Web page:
They also rely on smart technology to help them with this process.

To train their hires, they use employee training software or HR LMS software.

But even before that, they employ special AI-based psychometric testing to make sure that the best candidate is a good fit for their company culture. The problem is - not all candidate assessment tools feature parameters for identifying and measuring emotional intelligence in candidates.

In fact, a few of them do.

Forward-thinking HR teams are still looking for adequate and affordable solutions that would help them assess a candidate’s emotional intelligence on time and within budget. Until the market for these tools expands, emotional intelligence will remain accessible only to industry-leading employers.


Efficiency Has Higher Priority than Long-Term L&D

And thereby lies the main reason most companies are still reluctant to begin measuring emotional intelligence as a part of the hiring process - it’s either too expensive, or it takes up too much time. Strategically speaking, caring for the company’s bottom line is much more important.

While cutting-edge HR tools are still expensive, other automation tools are cheap.

Instead of investing pennies in measuring emotional intelligence, companies can allocate their spare resources for streamlining and optimizing more critical day-to-day operations such as project management and administration. This increases productivity, which in turn, boosts ROI.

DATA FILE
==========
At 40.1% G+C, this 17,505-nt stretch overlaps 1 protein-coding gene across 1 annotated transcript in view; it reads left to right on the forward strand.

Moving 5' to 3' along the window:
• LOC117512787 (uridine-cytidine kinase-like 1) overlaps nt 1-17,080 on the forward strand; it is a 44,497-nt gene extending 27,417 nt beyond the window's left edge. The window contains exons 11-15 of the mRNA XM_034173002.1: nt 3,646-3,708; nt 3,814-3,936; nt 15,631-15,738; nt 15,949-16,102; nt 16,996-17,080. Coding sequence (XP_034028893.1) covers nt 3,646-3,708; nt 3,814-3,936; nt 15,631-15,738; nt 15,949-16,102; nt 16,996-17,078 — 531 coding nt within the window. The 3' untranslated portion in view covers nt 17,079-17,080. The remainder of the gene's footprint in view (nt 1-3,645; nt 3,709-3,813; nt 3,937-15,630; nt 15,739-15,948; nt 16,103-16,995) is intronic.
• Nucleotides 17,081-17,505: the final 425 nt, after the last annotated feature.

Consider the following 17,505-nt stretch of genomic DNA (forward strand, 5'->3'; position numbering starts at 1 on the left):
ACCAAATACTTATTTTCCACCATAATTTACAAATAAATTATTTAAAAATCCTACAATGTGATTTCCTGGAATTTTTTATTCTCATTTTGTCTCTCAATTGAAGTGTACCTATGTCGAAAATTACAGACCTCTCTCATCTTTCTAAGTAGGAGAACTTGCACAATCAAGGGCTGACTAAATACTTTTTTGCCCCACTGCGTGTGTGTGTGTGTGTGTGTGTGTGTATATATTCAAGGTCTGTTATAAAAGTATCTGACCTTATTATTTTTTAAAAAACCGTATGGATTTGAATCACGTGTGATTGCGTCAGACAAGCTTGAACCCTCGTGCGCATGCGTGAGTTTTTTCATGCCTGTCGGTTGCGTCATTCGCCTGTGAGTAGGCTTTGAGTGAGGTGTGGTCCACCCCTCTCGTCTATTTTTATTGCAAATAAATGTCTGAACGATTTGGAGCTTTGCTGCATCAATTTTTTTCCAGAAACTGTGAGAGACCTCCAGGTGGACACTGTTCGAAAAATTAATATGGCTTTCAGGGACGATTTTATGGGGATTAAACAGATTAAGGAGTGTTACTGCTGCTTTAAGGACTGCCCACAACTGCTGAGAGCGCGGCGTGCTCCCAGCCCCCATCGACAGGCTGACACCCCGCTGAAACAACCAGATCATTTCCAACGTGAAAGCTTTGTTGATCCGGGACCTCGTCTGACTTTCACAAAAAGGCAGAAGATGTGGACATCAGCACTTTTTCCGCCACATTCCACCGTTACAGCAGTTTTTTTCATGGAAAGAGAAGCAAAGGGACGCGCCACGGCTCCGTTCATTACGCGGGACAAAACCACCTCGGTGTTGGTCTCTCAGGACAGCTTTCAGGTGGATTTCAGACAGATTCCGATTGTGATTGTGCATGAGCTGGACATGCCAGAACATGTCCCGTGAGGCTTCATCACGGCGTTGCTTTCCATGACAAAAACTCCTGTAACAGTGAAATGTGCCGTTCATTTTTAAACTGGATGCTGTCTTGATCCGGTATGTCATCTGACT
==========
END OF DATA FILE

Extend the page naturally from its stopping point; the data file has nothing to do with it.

All things considered, efficiency is currently more profitable than EI.

The only companies that can afford to hire for emotional intelligence are companies that can afford to think so far into the future. The rest of them are still struggling to establish a strong foundation to keep them afloat for the next couple of years. And, traditional hiring is simply cheaper.


Companies Are Investing Only If ROI Is Guaranteed

Choosing efficiency over EI is not only a strategic decision. It’s also a part of the bigger trend that prompts companies to stay frugal.

Return on investment (ROI) is currently the single most important metric in business. Every ambitious company knows that an investment that doesn’t guarantee an instant return of value is not a very good investment. They simply don’t have that much time to wait for their payback.

Almost every modern company is trying to stay profitable in a saturated market, so that’s not so surprising after all. As a result, businesses that are looking to stay relevant and competitive would rather follow trends than take disruptive risks that could turn into expensive failures.

Presume they do invest in emotional intelligence:

It would take them months to train their inexperienced hires, and just as much time to start getting any noticeable ROI from them. By then, their competitors would already have beaten them on the market and stolen their customers. To most companies, this just isn’t worth the risk.


Wrap Up

But if you’d still rather give a chance to a candidate who showcases exceptional self-control, intrinsic motivation, and self-awareness, you won’t be wrong. If you hire this candidate, they will not only hone their skills faster - they will also contribute to the company in a more meaningful way.

In the long run, if you have that much time, hiring for EQ is a better move.